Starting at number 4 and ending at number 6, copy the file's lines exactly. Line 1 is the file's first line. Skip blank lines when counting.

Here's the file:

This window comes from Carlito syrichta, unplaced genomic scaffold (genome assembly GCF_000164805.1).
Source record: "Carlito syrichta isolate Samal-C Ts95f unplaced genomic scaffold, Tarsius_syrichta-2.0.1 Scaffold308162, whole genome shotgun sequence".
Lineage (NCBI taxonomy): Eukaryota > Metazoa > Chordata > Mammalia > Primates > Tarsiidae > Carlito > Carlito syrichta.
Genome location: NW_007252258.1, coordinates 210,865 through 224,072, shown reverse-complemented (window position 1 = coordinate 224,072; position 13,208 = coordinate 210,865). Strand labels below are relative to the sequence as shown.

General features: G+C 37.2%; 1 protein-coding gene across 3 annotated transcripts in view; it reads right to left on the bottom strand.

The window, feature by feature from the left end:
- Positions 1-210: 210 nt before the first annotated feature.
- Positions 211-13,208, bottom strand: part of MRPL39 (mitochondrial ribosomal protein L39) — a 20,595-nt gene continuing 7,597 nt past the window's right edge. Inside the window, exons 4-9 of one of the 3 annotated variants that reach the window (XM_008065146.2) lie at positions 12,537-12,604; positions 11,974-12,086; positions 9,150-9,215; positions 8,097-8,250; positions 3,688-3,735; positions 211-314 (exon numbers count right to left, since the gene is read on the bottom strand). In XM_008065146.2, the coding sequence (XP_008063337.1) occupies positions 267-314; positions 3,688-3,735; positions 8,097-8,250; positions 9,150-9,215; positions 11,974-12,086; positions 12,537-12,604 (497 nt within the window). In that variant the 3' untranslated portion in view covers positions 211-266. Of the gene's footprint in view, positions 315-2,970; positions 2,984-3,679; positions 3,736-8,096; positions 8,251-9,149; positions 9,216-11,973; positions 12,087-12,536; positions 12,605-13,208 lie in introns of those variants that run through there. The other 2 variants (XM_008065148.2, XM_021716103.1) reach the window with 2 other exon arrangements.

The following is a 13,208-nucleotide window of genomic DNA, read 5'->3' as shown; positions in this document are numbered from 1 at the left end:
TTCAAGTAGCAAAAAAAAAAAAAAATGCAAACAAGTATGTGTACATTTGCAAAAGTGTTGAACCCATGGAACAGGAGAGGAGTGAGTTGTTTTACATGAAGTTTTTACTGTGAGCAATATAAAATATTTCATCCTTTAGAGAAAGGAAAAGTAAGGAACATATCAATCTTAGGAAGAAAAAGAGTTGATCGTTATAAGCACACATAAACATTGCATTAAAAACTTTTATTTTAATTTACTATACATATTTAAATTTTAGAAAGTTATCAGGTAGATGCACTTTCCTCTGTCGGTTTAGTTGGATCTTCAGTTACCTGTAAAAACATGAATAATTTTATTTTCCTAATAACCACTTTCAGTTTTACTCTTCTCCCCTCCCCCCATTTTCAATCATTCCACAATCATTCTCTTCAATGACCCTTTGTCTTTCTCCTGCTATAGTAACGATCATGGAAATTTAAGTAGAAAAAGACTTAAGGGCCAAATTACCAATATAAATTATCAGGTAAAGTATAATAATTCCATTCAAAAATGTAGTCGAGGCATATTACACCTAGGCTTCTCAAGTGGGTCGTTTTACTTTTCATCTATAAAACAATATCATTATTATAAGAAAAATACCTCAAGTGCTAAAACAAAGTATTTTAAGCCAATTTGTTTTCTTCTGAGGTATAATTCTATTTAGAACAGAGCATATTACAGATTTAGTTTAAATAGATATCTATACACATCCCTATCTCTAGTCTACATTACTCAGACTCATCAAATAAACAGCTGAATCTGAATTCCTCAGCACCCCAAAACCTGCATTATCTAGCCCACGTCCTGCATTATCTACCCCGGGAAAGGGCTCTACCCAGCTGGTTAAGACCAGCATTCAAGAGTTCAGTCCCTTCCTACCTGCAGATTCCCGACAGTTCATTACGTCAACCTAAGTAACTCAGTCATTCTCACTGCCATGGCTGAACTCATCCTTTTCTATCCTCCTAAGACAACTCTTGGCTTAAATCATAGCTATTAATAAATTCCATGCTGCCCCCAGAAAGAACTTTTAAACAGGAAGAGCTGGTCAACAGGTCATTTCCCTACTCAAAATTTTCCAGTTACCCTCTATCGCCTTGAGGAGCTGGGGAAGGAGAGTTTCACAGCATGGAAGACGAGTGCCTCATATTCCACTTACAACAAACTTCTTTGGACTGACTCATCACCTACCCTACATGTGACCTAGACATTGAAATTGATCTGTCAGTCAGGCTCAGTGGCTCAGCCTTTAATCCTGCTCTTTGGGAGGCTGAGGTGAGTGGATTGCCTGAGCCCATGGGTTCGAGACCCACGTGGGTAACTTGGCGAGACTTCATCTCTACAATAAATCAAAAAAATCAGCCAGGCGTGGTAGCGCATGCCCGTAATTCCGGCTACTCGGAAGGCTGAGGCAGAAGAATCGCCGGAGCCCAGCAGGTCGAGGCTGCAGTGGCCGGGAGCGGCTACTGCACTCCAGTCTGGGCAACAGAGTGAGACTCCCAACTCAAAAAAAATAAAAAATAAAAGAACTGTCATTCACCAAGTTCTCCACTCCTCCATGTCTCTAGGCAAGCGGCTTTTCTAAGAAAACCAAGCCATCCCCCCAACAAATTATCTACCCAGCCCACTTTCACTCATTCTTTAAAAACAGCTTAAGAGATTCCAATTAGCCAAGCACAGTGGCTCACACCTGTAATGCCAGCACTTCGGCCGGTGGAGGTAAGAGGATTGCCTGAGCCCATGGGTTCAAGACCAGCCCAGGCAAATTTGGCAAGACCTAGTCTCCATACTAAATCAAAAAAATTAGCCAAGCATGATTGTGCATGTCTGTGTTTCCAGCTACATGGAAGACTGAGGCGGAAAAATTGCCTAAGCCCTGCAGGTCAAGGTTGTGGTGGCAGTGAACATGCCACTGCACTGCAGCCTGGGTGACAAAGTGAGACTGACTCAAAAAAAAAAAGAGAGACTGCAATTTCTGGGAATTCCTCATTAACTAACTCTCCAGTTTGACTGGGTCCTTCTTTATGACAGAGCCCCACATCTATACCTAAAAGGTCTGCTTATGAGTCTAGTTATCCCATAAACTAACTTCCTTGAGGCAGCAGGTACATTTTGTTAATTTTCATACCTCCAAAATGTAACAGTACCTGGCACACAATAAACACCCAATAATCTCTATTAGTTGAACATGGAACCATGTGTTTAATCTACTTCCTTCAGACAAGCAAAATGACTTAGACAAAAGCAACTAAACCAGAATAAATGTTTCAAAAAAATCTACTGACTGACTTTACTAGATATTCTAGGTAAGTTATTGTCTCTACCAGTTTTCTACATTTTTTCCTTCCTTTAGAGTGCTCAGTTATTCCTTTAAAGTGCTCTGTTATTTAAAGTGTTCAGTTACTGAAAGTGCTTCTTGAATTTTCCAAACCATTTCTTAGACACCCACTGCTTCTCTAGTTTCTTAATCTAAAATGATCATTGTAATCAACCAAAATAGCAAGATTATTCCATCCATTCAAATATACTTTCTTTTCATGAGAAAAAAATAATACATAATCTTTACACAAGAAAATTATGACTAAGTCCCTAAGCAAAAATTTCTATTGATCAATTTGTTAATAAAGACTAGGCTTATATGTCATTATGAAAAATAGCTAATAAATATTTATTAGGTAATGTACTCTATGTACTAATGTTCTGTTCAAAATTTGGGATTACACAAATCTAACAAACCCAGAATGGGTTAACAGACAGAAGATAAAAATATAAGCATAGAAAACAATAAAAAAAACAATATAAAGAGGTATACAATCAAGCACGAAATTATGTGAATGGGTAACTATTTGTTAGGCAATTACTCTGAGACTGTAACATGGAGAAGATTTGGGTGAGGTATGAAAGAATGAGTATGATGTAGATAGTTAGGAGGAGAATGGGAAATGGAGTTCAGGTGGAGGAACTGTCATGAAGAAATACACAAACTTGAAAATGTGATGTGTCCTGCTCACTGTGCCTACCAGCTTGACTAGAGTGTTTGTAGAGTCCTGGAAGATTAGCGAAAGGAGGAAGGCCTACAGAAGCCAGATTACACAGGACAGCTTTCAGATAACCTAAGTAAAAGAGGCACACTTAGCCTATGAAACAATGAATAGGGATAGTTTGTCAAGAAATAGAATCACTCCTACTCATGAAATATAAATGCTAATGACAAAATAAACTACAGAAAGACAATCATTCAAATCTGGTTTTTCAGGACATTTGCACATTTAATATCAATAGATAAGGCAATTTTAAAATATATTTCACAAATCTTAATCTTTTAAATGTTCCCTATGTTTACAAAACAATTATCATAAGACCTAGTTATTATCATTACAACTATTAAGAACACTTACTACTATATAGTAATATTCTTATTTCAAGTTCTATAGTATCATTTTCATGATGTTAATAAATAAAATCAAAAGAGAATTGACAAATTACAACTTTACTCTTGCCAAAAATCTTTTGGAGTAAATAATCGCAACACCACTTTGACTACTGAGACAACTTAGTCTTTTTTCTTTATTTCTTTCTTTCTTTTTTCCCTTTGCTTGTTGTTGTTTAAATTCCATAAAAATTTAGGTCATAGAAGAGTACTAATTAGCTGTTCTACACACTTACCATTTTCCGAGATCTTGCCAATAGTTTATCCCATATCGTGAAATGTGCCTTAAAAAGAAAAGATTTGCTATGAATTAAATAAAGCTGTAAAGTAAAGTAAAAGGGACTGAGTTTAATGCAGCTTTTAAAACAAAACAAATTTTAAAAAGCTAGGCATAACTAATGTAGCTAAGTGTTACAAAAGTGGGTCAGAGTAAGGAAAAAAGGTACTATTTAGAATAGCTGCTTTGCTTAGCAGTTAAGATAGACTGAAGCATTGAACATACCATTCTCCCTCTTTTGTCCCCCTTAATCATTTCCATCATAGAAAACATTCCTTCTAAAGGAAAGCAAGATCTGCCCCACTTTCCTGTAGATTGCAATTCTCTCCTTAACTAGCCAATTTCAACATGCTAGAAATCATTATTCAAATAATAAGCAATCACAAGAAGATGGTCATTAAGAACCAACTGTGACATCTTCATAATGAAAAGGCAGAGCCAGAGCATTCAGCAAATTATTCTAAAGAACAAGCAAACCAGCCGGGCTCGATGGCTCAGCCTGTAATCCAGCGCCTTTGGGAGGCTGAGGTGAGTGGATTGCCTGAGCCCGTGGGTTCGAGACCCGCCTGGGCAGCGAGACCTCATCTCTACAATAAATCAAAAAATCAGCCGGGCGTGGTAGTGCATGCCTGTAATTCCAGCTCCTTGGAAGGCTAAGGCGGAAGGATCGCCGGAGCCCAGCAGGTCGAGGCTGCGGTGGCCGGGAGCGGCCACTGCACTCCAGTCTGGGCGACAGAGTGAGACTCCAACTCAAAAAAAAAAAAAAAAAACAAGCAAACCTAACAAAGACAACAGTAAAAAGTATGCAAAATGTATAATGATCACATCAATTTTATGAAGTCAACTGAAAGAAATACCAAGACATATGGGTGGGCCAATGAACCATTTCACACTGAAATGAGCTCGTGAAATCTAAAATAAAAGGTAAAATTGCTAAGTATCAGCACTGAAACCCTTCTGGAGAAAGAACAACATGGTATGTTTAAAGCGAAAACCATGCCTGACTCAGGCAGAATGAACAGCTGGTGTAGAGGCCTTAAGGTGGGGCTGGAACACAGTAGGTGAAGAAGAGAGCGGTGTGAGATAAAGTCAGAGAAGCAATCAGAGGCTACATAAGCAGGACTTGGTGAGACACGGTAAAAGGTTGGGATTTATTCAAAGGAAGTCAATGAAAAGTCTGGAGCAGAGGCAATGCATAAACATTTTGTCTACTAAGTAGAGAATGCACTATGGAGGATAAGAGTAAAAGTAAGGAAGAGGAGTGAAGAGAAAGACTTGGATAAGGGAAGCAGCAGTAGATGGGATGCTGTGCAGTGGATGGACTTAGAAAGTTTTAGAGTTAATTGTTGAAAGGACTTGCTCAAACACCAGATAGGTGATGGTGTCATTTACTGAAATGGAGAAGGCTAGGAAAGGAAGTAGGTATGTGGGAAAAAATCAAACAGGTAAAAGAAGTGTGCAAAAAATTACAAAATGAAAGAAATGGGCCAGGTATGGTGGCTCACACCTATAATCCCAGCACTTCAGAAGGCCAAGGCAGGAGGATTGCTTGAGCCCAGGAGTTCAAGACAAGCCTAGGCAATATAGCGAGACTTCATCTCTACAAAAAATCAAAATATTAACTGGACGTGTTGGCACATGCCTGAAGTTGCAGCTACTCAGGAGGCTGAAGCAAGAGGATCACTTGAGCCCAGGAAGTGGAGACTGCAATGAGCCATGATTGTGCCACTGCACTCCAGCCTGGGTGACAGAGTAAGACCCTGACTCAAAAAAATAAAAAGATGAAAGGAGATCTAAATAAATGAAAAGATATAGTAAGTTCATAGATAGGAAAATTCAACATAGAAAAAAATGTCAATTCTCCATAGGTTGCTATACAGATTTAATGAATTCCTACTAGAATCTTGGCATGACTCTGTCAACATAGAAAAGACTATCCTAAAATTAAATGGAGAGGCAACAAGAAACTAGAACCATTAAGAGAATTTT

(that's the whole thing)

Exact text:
Genome location: NW_007252258.1, coordinates 210,865 through 224,072, shown reverse-complemented (window position 1 = coordinate 224,072; position 13,208 = coordinate 210,865). Strand labels below are relative to the sequence as shown.

General features: G+C 37.2%; 1 protein-coding gene across 3 annotated transcripts in view; it reads right to left on the bottom strand.

The window, feature by feature from the left end: